Saturday, April 3, 2010

Recycled gold, silver and copper recovered from electronics equipment used to make Vancouver medals

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Winning athletes at the 2010 Olympic and Paralympic Winter Games in Vancouver this week will be able to bask in the glow of double glory – athletic success combined with environmental kudos.

The organisers of the Winter Olympics may have angered environmental groups by trucking in snow from more than a hundred miles away to tackle the inclement weather, but at least the medals handed out to successful competitors have been designed with the environment in mind.

According to the firm that secured the prestigious deal to make the models, Vancouver-based mining and metals company Teck Resources, the medals will be the first ever to contain metals recovered from processing the circuit boards from electronic waste that would otherwise be destined for landfill.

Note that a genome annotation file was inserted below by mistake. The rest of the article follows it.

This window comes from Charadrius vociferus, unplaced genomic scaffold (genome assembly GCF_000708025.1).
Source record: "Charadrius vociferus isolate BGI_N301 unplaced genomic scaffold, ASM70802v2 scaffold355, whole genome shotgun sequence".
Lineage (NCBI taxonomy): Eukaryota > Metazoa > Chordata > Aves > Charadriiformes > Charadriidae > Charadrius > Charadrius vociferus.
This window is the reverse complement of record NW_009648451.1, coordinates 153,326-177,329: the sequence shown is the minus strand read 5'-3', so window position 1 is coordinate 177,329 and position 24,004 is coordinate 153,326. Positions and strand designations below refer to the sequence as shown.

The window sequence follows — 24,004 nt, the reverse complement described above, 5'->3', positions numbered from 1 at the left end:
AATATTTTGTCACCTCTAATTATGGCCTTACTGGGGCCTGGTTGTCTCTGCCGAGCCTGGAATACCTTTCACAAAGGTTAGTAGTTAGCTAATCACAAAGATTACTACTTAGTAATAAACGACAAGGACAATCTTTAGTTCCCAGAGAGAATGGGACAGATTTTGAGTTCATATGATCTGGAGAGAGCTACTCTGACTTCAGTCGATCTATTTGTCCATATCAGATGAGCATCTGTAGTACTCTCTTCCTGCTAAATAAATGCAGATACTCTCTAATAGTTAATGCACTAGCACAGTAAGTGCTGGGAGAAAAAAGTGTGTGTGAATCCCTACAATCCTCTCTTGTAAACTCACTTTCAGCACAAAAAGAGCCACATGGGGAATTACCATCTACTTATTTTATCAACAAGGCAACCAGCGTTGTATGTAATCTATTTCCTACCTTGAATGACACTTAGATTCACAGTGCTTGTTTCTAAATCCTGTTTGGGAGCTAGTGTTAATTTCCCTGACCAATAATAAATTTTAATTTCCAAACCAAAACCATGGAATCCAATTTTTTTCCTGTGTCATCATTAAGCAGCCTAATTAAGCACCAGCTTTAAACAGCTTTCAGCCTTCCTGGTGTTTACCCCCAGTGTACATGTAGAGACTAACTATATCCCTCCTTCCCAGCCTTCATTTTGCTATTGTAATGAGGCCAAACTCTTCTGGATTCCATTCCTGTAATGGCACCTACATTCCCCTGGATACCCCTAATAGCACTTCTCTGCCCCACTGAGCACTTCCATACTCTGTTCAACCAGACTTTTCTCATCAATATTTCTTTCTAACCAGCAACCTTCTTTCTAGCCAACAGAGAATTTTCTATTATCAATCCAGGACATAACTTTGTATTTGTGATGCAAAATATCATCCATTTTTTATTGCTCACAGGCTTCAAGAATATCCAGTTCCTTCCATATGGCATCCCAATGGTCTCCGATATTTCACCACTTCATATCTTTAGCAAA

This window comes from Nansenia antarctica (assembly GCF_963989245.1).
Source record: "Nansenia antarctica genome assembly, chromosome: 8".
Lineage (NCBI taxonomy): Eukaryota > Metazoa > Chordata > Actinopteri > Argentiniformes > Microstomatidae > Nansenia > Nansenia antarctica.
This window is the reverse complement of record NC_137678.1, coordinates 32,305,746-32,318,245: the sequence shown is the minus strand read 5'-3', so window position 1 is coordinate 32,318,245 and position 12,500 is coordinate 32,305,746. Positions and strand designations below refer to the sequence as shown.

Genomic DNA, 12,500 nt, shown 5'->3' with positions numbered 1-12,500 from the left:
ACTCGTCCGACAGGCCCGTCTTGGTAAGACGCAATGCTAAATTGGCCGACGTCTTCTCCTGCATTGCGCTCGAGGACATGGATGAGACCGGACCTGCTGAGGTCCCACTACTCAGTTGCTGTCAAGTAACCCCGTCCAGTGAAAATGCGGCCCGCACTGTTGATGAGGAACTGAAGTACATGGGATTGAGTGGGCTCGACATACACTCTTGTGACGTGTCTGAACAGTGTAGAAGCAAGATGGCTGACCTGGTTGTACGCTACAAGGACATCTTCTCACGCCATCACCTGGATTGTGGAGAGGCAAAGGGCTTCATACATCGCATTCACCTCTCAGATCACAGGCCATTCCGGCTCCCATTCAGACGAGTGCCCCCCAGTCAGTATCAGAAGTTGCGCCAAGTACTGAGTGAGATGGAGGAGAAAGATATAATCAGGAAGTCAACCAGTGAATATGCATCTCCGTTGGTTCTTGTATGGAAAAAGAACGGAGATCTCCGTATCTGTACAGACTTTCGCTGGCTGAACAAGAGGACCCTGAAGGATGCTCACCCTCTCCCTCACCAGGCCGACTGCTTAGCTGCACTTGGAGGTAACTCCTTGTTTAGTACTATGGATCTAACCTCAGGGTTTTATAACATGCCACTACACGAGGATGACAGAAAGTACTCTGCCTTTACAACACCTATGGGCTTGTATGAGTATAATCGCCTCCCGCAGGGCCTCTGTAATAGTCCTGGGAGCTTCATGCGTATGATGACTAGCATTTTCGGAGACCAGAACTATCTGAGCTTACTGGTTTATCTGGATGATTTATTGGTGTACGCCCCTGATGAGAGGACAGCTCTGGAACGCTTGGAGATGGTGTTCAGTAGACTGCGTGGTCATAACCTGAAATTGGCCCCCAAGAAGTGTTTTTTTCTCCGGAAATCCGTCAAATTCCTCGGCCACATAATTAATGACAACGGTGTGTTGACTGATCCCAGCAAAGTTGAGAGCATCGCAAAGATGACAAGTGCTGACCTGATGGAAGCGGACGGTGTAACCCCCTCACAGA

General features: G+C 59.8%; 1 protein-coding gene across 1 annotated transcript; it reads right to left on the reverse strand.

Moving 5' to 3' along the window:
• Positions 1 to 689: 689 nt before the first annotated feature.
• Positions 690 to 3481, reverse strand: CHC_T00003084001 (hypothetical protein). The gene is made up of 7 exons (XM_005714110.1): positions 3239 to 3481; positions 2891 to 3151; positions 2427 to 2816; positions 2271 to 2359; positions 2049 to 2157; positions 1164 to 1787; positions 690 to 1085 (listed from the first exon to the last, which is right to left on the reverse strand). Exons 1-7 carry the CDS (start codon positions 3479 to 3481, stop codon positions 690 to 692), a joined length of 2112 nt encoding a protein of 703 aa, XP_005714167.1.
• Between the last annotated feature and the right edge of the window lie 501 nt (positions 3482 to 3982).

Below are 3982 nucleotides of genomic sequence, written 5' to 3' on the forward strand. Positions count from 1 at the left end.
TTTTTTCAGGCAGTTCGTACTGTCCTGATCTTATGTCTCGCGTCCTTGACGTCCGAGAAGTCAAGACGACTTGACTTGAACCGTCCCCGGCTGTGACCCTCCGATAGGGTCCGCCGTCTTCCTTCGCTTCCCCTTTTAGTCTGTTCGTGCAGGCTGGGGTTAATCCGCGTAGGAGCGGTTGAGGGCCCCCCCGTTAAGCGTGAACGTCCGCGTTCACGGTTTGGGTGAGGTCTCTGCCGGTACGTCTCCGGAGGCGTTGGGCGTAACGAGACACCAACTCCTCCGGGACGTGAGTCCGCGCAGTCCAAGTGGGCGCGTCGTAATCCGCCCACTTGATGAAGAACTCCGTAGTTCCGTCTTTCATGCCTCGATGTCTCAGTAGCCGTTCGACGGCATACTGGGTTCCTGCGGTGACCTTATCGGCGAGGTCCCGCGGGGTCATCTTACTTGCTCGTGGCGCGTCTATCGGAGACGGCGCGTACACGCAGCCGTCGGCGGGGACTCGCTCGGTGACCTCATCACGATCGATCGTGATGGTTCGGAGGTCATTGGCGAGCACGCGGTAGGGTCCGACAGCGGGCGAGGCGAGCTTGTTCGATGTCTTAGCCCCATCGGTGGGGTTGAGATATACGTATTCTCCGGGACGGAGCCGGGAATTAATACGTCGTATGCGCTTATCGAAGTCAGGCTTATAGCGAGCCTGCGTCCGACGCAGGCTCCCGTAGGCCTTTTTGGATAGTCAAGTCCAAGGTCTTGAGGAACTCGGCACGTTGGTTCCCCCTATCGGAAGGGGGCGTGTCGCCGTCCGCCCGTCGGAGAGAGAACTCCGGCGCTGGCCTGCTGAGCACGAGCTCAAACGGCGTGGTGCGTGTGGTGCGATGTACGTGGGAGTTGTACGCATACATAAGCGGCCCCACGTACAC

Teck said it has provided 2.05kg of gold, 1,950kg of silver and 903kg of copper sourced from its operations around the world for use in more than 1,000 medals that will be dished out over the next fortnight.

Only a small proportion of the metal used in the medals has been recovered from e-waste – accounting for 1.52 per cent of the gold medals, just 0.122 per cent for the silver, and 1.11 per cent of the copper medals that represent bronze.

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